KKH sets up Singapore's first human milk bank
Milk collected from donors in $1.37 million pilot project will benefit 900 sick and premature babies
Sick or premature babies who are fed infant formula can now rely on a donor human milk bank for a steady supply of breast milk.
A first in Singapore, the milk bank at KK Women's and Children's Hospital (KKH) is part of a three-year pilot funded by philanthropic organisation Temasek Foundation Cares.
The $1.37 million programme aims to recruit 375 breastfeeding mothers and benefit 900 sick and preterm babies born before 32 weeks of gestation.
The milk will be processed based on strict protocols adapted from guidelines widely implemented by established milk banks in developed countries, said Dr Chua Mei Chien, a neonatologist at KKH and the director of the programme.
The launch comes against a backdrop of sick and premature neonates - babies less than a month old - who have been fed formula milk, either partially or exclusively, because their mothers are unable to lactate.
Babies born before 32 weeks of gestation have to be hospitalised for about two months before they can be discharged.
At KKH, up to 80 per cent of these infants in the neonatal intensive care unit and special care nursery have to receive formula milk, which Dr Chua said predisposes the infants to feeding issues.
It also raises the risk of a potentially lethal condition known as necrotising enterocolitis - intestinal damage that typically occurs in the second to third week of life in premature, formula-fed infants.
"With the availability of the pasteurised donor milk, we will be able to optimise the nutritional intake of this fragile group of infants in the early days of their life, as well as to offer them a better chance of good long-term health outcomes," said Dr Chua, who added that breast milk contains white blood cells and antibodies that protect a baby against infections.
Donor mothers have to be screened and tested before they can donate excess breast milk.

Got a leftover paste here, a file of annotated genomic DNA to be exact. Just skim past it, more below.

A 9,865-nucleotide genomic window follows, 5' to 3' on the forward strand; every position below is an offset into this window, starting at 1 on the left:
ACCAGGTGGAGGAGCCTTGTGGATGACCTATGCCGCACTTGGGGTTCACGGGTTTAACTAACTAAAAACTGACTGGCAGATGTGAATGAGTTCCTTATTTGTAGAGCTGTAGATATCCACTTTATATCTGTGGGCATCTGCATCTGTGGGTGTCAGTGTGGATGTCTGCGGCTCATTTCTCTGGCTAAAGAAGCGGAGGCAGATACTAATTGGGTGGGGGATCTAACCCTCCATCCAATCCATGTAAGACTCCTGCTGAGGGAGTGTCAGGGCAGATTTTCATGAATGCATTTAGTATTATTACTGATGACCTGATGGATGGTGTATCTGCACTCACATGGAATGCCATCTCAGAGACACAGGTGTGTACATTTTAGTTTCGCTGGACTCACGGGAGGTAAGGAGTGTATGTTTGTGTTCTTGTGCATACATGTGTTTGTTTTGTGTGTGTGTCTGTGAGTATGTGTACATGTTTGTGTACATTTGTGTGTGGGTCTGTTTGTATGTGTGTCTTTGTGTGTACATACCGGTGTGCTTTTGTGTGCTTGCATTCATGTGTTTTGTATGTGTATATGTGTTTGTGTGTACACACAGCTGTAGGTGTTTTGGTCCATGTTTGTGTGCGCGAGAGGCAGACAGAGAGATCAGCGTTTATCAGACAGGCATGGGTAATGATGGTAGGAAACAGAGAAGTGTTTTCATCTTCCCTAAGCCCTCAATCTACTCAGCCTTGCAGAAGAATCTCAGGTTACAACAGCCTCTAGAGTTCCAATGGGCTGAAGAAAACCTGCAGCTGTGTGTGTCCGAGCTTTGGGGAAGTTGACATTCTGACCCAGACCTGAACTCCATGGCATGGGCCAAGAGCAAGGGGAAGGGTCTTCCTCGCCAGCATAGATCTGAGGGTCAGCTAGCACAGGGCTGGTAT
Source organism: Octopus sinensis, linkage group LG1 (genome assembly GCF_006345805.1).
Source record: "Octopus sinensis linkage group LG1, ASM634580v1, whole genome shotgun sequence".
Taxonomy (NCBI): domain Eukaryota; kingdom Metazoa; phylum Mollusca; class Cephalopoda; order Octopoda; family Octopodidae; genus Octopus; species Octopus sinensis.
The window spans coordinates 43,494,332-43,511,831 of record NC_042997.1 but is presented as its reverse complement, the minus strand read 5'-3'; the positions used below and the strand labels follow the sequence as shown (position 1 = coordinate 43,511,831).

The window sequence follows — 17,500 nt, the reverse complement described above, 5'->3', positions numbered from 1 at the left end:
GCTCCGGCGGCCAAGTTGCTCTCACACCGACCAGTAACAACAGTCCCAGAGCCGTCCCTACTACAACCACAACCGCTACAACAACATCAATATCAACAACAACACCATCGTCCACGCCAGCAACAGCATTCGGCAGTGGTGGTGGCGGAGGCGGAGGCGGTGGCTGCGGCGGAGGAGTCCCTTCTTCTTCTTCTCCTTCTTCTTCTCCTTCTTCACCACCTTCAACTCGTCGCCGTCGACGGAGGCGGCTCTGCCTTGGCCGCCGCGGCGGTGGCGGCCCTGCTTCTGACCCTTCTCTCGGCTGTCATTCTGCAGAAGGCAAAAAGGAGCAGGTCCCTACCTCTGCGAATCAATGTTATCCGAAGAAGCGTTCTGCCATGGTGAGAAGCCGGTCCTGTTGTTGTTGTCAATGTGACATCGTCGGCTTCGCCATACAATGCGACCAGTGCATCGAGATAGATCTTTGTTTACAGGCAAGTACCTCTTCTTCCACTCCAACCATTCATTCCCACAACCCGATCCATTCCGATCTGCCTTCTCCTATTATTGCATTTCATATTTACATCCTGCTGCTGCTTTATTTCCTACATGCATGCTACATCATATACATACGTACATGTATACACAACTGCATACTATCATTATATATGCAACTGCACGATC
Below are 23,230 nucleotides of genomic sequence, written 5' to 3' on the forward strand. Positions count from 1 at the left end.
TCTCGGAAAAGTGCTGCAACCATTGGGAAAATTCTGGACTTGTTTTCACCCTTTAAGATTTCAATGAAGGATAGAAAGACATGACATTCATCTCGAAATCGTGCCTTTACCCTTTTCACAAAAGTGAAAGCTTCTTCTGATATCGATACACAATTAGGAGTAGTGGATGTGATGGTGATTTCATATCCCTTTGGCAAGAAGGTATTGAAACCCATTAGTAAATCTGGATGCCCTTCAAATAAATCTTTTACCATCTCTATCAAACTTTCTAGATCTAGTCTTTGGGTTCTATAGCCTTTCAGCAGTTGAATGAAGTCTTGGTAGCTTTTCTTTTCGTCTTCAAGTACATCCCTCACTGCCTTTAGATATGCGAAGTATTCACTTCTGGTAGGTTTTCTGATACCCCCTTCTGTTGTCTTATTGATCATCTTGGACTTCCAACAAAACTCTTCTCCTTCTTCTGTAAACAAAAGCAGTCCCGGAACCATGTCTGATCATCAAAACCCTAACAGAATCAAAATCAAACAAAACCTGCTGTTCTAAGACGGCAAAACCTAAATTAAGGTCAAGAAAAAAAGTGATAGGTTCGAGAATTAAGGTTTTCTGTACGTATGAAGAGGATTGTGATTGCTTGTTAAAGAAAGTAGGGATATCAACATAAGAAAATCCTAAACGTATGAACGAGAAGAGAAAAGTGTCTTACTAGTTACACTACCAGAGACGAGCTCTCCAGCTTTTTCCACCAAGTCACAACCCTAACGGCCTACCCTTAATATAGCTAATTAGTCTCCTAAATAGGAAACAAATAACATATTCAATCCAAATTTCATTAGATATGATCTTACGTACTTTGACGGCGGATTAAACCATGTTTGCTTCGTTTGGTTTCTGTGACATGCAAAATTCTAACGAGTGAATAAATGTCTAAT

It will be tested for bacterial contamination, then pasteurised at 62.5 deg C for 30 minutes. It is then stored in freezers until it is dispensed. The whole process can take up to four days.
To ensure full traceability from donor to recipient, the milk bank will create individual donor records.
In the first year of the pilot, donor milk will be available only at KKH, which sees two-thirds of preterm births here.
It will be made available to Singapore General Hospital and National University Hospital in the next two years.
Presidential candidate and former Speaker of Parliament Halimah Yacob, who launched the milk bank, commended KKH for helping premature and sick babies.
"As a mother of five and one who breastfed all my babies, I understand the nutritional importance of breast milk for children," she said.
Also present was another presidential hopeful, Mr Mohamed Salleh Marican, Temasek Foundation Cares treasurer, who said its board had unanimously approved the project.
He said: "All of us felt strongly that this is important."
The Islamic Religious Council of Singapore has said it is acceptable for premature Muslim babies to drink donor milk because it is for the child's well-being, much to Madam Nor Adliyah Haryanie's relief.
The 35-year-old's son, born 10 weeks early, is on formula milk at KKH because she is unable to produce enough milk.
She said: "At first, I thought if I said yes to donor milk, people around me would ask questions... but after listening to (KKH), I thought the idea is not bad. I am open to it."